To be fair, the CREC answers to no one, so it is not clear what such a public condemnation would hold.  But I think such a condemnation needs to be made.  Otherwise it will look like these guys only care about rebuking doctrine and not about helping the victimized.

Unleash the theopoets

Flow and Highlights

Saint Gregory of Nazianzus [PB]

I will capture the flow of Gregory’s life along with crucial highlights. McGuckin’s thesis suggests something along the lines that Gregory “midwifed” a new Christian vision into the old imperium.

Gregory’s Post-Hellenic Vision

Gregory opted for something like a Christian Hellenism, or rather the New Byzantine vision (I understand this language is somewhat anachronistic, since Gregory would have seen himself as a Roman). This method and vision allowed him to bring order to a then inchoate biblical theology. It was a bridge between the Hellenic and Semitic worlds. He was able to hold apparent opposites in creative tensions, and he refused to collapse mystery and symbol into logical deduction (McGuckin10). In fact, in Gregory’s hands Christology is never allowed to escape its proper context of reflection: “the dynamic mystery of the economy of God’s salvation of humankind” (390).

In order to counteract Julian, Christians had to offer an inspiration for a new imperium and society (117ff). Both Gregory and Julian agreed that “a culture cannot be divorced from its religious inspiration without being fatally compromised.” In this battle Gregory forges a keen anti-Hellenic apologetics. Much of it is similar to Augustine, albeit with the promise that Christianity is able to synthesize old and new (121).

Indeed, the birth of Byzantium is the new public confession of the Spirit as homoousion. Gregory’s confession of the Spirit is the positive triumph of what was best in Origen: it is the present spiritualization of the current order and the ascent to divine vision (309). Gregory is able to do what his master could not: correlate the eschatological vision with historical unfolding. Gregory’s social program is connected with his anthropology (151). Image and archetype are reconciled in the hominisation of God as a poor man. The human condition is mixis between clay and divine image.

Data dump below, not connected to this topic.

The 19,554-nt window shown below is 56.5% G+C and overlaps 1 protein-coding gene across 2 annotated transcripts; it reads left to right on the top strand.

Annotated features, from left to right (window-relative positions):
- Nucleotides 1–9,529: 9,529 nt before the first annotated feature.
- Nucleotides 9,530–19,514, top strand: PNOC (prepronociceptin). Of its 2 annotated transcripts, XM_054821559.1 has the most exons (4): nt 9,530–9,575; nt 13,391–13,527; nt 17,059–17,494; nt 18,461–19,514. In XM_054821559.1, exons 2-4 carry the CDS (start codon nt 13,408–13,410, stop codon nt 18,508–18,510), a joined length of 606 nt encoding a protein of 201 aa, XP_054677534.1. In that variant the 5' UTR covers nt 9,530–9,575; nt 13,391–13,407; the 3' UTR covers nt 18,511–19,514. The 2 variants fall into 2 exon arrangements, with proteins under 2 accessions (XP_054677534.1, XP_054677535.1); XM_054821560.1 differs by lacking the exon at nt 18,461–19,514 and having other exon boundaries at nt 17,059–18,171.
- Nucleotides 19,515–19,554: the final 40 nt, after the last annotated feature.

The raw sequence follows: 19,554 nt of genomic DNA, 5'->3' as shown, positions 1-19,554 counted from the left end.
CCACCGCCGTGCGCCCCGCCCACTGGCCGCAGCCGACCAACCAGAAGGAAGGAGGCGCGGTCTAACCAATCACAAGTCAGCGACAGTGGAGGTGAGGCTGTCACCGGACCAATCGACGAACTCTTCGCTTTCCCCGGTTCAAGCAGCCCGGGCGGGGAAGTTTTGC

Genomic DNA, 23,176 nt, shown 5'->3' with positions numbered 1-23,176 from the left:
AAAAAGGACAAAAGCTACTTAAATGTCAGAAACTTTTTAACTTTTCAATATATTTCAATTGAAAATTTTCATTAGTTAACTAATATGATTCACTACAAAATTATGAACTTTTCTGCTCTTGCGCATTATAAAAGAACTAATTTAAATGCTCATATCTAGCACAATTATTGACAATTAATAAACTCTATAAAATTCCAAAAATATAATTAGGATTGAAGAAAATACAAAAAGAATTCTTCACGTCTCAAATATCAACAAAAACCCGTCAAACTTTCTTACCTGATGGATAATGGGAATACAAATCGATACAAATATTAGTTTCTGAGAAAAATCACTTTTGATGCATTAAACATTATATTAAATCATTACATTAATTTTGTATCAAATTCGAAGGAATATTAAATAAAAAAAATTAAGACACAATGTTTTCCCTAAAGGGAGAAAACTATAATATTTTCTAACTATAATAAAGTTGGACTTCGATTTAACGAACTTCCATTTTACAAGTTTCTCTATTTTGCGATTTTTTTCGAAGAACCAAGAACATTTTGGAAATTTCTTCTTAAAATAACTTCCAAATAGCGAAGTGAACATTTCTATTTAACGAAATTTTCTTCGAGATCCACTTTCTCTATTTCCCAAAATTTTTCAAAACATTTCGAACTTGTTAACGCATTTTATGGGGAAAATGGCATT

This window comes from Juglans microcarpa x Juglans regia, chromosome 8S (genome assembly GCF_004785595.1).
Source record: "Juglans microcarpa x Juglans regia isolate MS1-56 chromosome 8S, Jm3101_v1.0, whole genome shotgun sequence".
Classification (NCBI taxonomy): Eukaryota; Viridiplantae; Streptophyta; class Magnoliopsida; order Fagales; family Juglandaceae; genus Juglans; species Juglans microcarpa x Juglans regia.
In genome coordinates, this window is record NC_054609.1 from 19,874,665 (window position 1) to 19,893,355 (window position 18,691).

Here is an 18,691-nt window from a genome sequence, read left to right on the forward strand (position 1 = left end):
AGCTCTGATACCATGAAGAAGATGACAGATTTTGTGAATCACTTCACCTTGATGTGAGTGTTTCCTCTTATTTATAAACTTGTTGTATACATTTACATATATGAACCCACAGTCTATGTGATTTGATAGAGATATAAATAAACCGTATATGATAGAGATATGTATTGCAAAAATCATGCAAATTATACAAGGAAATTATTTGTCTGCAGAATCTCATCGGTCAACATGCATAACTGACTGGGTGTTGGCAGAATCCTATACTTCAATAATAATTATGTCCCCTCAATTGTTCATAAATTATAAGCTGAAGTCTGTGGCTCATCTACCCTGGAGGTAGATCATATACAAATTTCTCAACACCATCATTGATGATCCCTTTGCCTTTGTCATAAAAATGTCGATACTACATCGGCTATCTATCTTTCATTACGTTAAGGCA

Theological Method

This is not merely an attack on Eunomios. It is a vision for theology (263). He attacks two theological positions: a) that the Son and Spirit are without cause (agenetos); and b) they are caused by the Father as something other (hetera) to him.

principle of causality: it is something other than what is meant by God’s causing the created order. It indicates the manner in which the Father relates his being to the other two persons.

The Theological Orations

They have a triadic structure to them.  Or. 27 and 28 deal with theologia as our perception of God.  Orations 29-30 deal with the Son’s relation to the Father.  Oration 31 deal with the Spirit.

The Monarchia of the Father

  • The Son is generated, not from the ousia, but from the Father’s person.  Otherwise, the Son, having the same essence, would generate himself!  Contra Eunomius, this means ingeneracy or generation is not constitutive of the divine essence.
  • The divine being is primarily the Father’s being, not a generic class of being (McGuckin 294 n352). The Father personally communicates this being to the hypostases of the Son and Spirit.
  • Gregory draws from the earlier church’s vision of the triad as a single coherent process of unfolding the life of the Father.  Therefore, threefoldness is just as much a principle of unity as of differentiation (296 n355).

Feasting in the Spirit

The doctrine of the Spirit is the mean between Jewish monism and Hellenic polytheism (273). Jews celebrate feasts by the letter, Greeks in the body. Christians feast in the Spirit. As McGuckin notes, this fits in with Gregory’s “matrix of liturgical discourse.”

It is through the Spirit that the Father is known and the Son glorified. The idiomata do not define the essence, but are themselves defined in relation to the essence. The three stages of revelation are progressively perfected.

Conclusion:

This is a hard read. And it is not quite the same “kind” of work as McGuckin’s masterpiece on Cyril. The latter is a theological commentary; this, as the subtitle makes clear, is an intellectual biography. Still, McGuckin’s scholarship is world-class and this is easily the best biography on Gregory.

Midwifing a Byzantium

Harnack had it backwards.  Did the early church “Hellenize” and thus negate Gospel purity?  The question defies any easy answer.  We will look at a few.

(1) Harnack held that the early church imported Greek concepts into the sweet biblical faith and polluted it.

There might appear an element of truth in this.  Some early Greek Christian writers do appear at odds with a literal reading of Song of Songs.  But that’s not what Harnack meant.  He had in mind something like,